Top 5 reasons why SMBs should put a cyber security strategy at the top of their plan
It is becoming very hard to ignore the frequency small and medium Australian businesses are being targeted with cyber-attacks, ACSC concluded that 62% of SMBs have reported that they experienced a cyber attack in 2020. In fact, cyber attacks have doubled over the past 12 months.
Realistically, it’s only a matter of time before your business becomes a target of a cyber attack (if it hasn’t experienced one already).
We believe there are two main reasons for the alarming surge in cyber attacks:
- Employees are more than ever before and using many devices often outside of secure networks and the office – and risking bringing infected malware back to the business.
- Increased pressure on the basic infrastructure requirements driven by the increase in the number of devices used is increasing the vulnerability of businesses.
Why should I be concerned?
Aside from the alarming increase in the number of cyber attacks being aimed at SMB’s within Australia, it is reported that over 50% of SMBs spend less than $500 per year on cyber security each year.
More business leaders are realizing that cybersecurity is no longer just the confines of IT, but requires a comprehensive strategy that extends to all aspects of the business, from the customer service call center to the boardroom.
The Risks of being unprepared
An effective cyber security strategy is critical and it must address a complex and forever increasing list of risks. Most businesses have a plan or risk management strategy and appropriate insurance to cover them in the case of disasters such as fires, power surges, and other random events. Surprisingly the impact, cost, and consequences of a cyber incident is far greater than the events mentioned. As a result, costing SMBs around $200K per incident putting many out of business.
The top 5 outcomes of a cyber attack on your business are:
- Loss of data: A cyber incident can simply make data disappear or be used for personal gain such as insider trading. Using Ransomware, a cyber criminal can encrypt your business data and demand payment for them to release it.
- Exposure to sensitive data: The new GDPR laws apply to any organisation regardless of location and can cost businesses around 3% of their annual revenue. When criminals gain access to passwords, routing numbers, and credit cards the consequences are dire both financially and reputation.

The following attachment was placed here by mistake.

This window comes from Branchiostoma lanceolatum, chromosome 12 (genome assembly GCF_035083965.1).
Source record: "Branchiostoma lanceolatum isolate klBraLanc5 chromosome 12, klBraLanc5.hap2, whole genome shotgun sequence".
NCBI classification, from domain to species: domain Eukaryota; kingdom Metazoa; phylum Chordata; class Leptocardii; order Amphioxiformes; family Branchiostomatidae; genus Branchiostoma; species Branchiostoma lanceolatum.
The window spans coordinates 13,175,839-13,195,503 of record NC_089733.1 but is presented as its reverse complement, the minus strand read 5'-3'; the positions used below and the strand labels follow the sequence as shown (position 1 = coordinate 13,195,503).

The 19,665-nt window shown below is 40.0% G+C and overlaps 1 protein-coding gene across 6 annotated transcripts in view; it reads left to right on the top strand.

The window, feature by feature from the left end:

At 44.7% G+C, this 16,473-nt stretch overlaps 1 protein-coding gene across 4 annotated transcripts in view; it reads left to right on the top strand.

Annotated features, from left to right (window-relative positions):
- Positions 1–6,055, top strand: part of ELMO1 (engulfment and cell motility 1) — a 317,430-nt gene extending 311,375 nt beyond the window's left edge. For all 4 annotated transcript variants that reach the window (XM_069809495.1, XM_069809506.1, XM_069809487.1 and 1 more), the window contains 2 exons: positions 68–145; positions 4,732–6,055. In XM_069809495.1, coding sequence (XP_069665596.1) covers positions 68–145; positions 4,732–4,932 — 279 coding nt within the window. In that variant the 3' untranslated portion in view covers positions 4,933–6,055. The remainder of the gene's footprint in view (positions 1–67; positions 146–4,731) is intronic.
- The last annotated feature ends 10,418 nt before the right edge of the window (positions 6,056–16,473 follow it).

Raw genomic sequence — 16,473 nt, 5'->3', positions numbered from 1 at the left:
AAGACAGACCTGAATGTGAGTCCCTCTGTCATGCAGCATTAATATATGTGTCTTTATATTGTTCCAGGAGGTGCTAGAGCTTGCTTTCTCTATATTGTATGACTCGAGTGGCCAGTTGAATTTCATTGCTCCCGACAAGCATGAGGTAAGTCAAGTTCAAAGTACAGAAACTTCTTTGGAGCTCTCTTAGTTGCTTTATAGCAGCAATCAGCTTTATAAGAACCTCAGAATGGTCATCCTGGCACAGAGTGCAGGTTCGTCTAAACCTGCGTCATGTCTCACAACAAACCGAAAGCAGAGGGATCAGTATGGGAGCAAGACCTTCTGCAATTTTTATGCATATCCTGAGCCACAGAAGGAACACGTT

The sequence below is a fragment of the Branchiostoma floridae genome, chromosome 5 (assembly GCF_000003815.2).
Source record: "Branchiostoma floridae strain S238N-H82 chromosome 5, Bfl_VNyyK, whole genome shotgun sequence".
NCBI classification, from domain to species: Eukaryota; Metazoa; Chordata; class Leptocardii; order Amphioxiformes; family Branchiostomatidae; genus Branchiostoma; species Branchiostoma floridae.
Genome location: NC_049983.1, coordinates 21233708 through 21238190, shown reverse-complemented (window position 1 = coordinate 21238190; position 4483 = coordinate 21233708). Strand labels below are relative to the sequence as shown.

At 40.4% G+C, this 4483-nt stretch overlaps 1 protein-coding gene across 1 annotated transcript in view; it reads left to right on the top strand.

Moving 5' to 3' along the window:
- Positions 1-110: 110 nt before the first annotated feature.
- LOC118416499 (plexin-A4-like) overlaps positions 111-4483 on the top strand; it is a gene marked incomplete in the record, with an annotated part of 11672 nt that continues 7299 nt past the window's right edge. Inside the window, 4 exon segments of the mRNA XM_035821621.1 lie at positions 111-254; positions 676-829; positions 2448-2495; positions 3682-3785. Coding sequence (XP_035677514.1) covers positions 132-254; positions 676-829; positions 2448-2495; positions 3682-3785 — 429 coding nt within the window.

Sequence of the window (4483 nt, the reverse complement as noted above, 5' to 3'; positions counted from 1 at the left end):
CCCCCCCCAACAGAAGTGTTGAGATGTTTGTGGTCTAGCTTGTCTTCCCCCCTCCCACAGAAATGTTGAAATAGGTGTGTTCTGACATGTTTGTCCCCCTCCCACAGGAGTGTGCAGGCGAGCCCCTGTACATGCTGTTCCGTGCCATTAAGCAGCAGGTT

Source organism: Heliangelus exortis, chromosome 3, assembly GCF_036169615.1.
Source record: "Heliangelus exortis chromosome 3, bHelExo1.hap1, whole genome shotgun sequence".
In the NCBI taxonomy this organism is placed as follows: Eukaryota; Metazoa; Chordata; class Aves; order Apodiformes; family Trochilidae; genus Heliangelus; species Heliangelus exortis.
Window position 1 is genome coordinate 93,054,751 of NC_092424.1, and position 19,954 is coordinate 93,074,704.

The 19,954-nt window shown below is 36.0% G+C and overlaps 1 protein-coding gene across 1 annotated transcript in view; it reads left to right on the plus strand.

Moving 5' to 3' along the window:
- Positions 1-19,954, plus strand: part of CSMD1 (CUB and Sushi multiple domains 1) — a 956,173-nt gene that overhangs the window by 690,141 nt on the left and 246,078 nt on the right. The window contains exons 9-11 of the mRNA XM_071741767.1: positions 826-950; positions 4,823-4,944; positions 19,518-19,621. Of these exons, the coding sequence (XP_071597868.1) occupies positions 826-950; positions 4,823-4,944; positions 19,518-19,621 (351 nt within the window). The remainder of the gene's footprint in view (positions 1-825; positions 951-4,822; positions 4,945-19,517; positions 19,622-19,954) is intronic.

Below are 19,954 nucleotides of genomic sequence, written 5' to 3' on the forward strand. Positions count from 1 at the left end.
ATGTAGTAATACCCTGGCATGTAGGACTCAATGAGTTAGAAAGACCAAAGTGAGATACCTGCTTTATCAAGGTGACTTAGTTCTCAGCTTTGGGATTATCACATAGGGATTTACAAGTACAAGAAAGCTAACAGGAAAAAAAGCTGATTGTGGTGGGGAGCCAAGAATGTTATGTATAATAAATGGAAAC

- Unauthorised control of physical environments: Thieves have been known to disable alarms and other physical security systems or even gaining control of manufacturing, communications, and other transport systems.
- Malware attacks or viruses: Phishing is the most common form of attack where the criminal poses as a legitimate player in order to access sensitive information.
- Reputation & Financial damage: The consequences of a cyber-attack include damage to the brand and even the reputation of business owners or leaders and financial damage. An attack on average costs SMBs $200K to recover from putting many out of business.
No matter what size your business is, a cyber security must be a high priority in 2021.
So what is a cyber attack?
A cyber attack is considered to be an attempt by cyber criminals to damage or destroy a computer network or system. The most common form of attack is Ransomware – where the attacker will often encrypt important data or information and then ask for money in order to release it back to the owner.
Phishing is another hacking technique and refers to attempts to steal passwords by posing as a trusted party, in order to infiltrate IT systems and gain access to personal data.
Distributed Denial of Services is also increasing. This is where hackers flood a network with useless traffic and requests, meaning a particular service (or services) is then unable to function.
Why are Australian businesses such likely targets?
Our economy is buoyant and traditionally Australian businesses have money. We are also relatively fast adopters of new technology that helps us do our jobs in an effective, efficient manner. Unfortunately, this gives cybercriminals the perfect opportunity to attack our companies and demand money to allow their systems back up – much like the recent Channel 9 cyberattack which disrupted live broadcasts across Australia.
What can a data breach mean for Australian businesses?
Generally speaking MONEY. A data breach means you could be exposed to identity theft, fraud, or extortion, your website could be defaced, you might be a victim of instant messaging abuse, or your intellectual property could be stolen.
Data is a common target, which means you could lose access to everything you need for your business to function, and you may never get it back. There is also the issue of private customer information being taken and used against you, or against your clients, and that could open you up to a raft of legal consequences and fines by the authorities.
What can I do?
The good news is there are affordable solutions to protect your business. It is recommended to work with a reputable Managed Cyber Security provider that offers comprehensive packages that will protect you from an inevitable attack.
Engaging a Managed Cyber Security Service means you do not have to bear the expense of employing expensive and hard-to-find resources within your business.
If you would like to understand more – watch our on-demand Cyber Security Webinar Series.